The idea of robots learning body language is at once terrifying and potentially very cool.
On the one hand, the idea that there are these public-facing machines that can analyze subtle cues at work or in a social setting is unsettling.
We’ve all been subject to the amateur body language expert who likes to tell people how they feel. The worst, right?
Now, robots are increasingly learning more about our subtle facial expressions and closed-off stance. But it’s not all bad. See, this next step in understanding could make it easier to work with our future colleagues.
Here’s a little more about where we’re at with robots and body language.
The next phase in natural language processing
Natural Language Processing (NLP) is gaining a lot of traction these days. The market is expected to grow to over $16 billion by the year 2021, as more businesses get wise to the benefits of NLP.
Much of this growth can be chalked up to marketing efforts — where companies who can afford it are incorporating customer service chatbots, mining reviews for sentiment, and collecting as much data as they can — faster than ever.
But, increasingly, researchers have started paying attention to body language, too. Humans communicate with more than the written word, and robots stand to help us more if they fully understand our language.
Better collaboration is on the horizon
Robots are already in the mix. But, they’ve long been confined to performing pre-programmed functions. As Cornell engineering professor, Guy Hoffman told MIT’s Sloan Review, researchers are increasingly exploring how machines can work with us.
Hoffman says that subtle changes (like programming robots to nod when receiving instructions) can have a positive impact on the humans working with the machine. Whether we’re conscious of it or not, robots have the ability to affect our behavior.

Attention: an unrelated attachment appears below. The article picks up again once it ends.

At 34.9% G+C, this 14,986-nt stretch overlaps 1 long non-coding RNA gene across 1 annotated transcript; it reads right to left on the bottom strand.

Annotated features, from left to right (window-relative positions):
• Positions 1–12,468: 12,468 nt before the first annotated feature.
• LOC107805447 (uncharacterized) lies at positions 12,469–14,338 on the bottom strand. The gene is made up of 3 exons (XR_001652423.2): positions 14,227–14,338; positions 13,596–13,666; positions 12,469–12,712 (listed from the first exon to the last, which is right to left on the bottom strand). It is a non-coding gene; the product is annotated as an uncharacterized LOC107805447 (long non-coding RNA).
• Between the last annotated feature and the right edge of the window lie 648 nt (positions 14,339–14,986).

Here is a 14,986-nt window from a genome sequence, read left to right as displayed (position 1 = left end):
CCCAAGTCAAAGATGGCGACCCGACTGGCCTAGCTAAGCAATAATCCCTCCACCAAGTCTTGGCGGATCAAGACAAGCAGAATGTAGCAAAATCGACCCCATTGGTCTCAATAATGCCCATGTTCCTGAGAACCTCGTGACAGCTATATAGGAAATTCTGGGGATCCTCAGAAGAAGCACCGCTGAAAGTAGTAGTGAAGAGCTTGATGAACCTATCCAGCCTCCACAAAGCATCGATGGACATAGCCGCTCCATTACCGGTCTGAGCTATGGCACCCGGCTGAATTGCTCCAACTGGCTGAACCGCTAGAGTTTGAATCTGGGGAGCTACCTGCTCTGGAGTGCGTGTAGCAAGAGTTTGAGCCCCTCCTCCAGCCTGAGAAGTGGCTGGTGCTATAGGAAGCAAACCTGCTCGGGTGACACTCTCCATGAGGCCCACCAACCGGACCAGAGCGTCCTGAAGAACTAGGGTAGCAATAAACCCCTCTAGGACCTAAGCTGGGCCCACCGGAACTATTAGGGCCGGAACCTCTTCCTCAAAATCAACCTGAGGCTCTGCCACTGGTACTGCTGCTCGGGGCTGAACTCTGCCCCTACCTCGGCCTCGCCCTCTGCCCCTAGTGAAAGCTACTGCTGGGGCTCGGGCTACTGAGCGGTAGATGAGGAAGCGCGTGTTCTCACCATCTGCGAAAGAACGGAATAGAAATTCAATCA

So, programming some human-like behaviors into bots could give us more positive feelings about the changes associated with integrating AI into our lives.
Artist Madeline Gannon has echoed this same idea, albeit in a different way. Gannon is an installation artist interested in how we interact with machines — which she refers to as “animals.” Through these interactive art projects, Gannon explores how humans and bots relate to one another, as well as how programming body language can help us become more comfortable with robots.
Essentially, Gannon programs robots to respond to human behavior—and while she admits it’s something of a one-sided relationship, that little tweak makes them more accessible — not necessarily a cold and mechanical job-stealing machine.
It’s essential that robot body language is used for good
This piece from Carnegie Mellon University looks at the process of training robots to recognize hand signals and other nonverbal cues. This technology can help machines detect the nuances that exist in nonverbal communications.
One key benefit is the potential use in group settings, allowing robots to detect peoples’ moods or determine whether it’s appropriate to interrupt someone.
There’s also the potential to help people with dyslexia or autism quickly analyze others’ behavior — picking up on cues they otherwise might not notice.
The article mentions that this technology could be used to enable new approaches to treating behavioral issues or conditions such as depression, as well.
Ultimately, this concept initially made us bristle, as algorithmic analyses have made their way into the job hunting process in some dark ways. If robots are scanning us — they better be friendly, right?
In any case, the idea of a friendly coworker is better than the one who doesn’t quite understand context or stares blankly when you say something. Whether we deal with humans or robots, we feel better when our conversation partner “hits the ball back.” Because we’re inevitably going to deal with machines in a more personal way, pre-programmed cues may be able to help us cope with the changes.